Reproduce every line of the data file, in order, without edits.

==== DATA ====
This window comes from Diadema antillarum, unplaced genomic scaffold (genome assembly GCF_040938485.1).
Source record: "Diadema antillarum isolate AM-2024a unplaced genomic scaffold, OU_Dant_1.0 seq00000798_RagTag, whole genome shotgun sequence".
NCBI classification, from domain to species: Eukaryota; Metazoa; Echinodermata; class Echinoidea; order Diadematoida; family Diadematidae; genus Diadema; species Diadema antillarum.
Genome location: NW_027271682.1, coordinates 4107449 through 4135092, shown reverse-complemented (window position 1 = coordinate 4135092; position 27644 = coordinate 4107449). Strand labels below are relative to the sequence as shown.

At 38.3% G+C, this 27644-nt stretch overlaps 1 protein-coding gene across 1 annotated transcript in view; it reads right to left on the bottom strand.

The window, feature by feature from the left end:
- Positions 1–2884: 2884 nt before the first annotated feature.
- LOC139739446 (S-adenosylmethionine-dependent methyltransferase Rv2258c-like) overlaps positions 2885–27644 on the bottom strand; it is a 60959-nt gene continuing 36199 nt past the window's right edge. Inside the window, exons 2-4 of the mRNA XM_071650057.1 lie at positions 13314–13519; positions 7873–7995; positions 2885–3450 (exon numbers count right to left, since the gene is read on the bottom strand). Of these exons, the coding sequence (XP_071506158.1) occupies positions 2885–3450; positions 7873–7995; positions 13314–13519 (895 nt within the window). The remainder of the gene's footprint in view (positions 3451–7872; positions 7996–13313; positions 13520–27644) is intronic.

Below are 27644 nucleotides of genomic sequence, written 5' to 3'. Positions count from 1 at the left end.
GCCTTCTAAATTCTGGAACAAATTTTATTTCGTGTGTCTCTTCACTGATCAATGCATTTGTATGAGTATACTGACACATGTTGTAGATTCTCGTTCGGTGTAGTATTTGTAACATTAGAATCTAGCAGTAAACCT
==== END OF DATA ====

This window comes from Diadema antillarum, unplaced genomic scaffold (genome assembly GCF_040938485.1).
Source record: "Diadema antillarum isolate AM-2024a unplaced genomic scaffold, OU_Dant_1.0 seq00000798_RagTag, whole genome shotgun sequence".
NCBI classification, from domain to species: Eukaryota; Metazoa; Echinodermata; class Echinoidea; order Diadematoida; family Diadematidae; genus Diadema; species Diadema antillarum.
Genome location: NW_027271682.1, coordinates 4107449 through 4135092, shown reverse-complemented (window position 1 = coordinate 4135092; position 27644 = coordinate 4107449). Strand labels below are relative to the sequence as shown.

At 38.3% G+C, this 27644-nt stretch overlaps 1 protein-coding gene across 1 annotated transcript in view; it reads right to left on the bottom strand.

The window, feature by feature from the left end:
- Positions 1–2884: 2884 nt before the first annotated feature.
- LOC139739446 (S-adenosylmethionine-dependent methyltransferase Rv2258c-like) overlaps positions 2885–27644 on the bottom strand; it is a 60959-nt gene continuing 36199 nt past the window's right edge. Inside the window, exons 2-4 of the mRNA XM_071650057.1 lie at positions 13314–13519; positions 7873–7995; positions 2885–3450 (exon numbers count right to left, since the gene is read on the bottom strand). Of these exons, the coding sequence (XP_071506158.1) occupies positions 2885–3450; positions 7873–7995; positions 13314–13519 (895 nt within the window). The remainder of the gene's footprint in view (positions 3451–7872; positions 7996–13313; positions 13520–27644) is intronic.

Below are 27644 nucleotides of genomic sequence, written 5' to 3'. Positions count from 1 at the left end.
GCCTTCTAAATTCTGGAACAAATTTTATTTCGTGTGTCTCTTCACTGATCAATGCATTTGTATGAGTATACTGACACATGTTGTAGATTCTCGTTCGGTGTAGTATTTGTAACATTAGAATCTAGCAGTAAACCT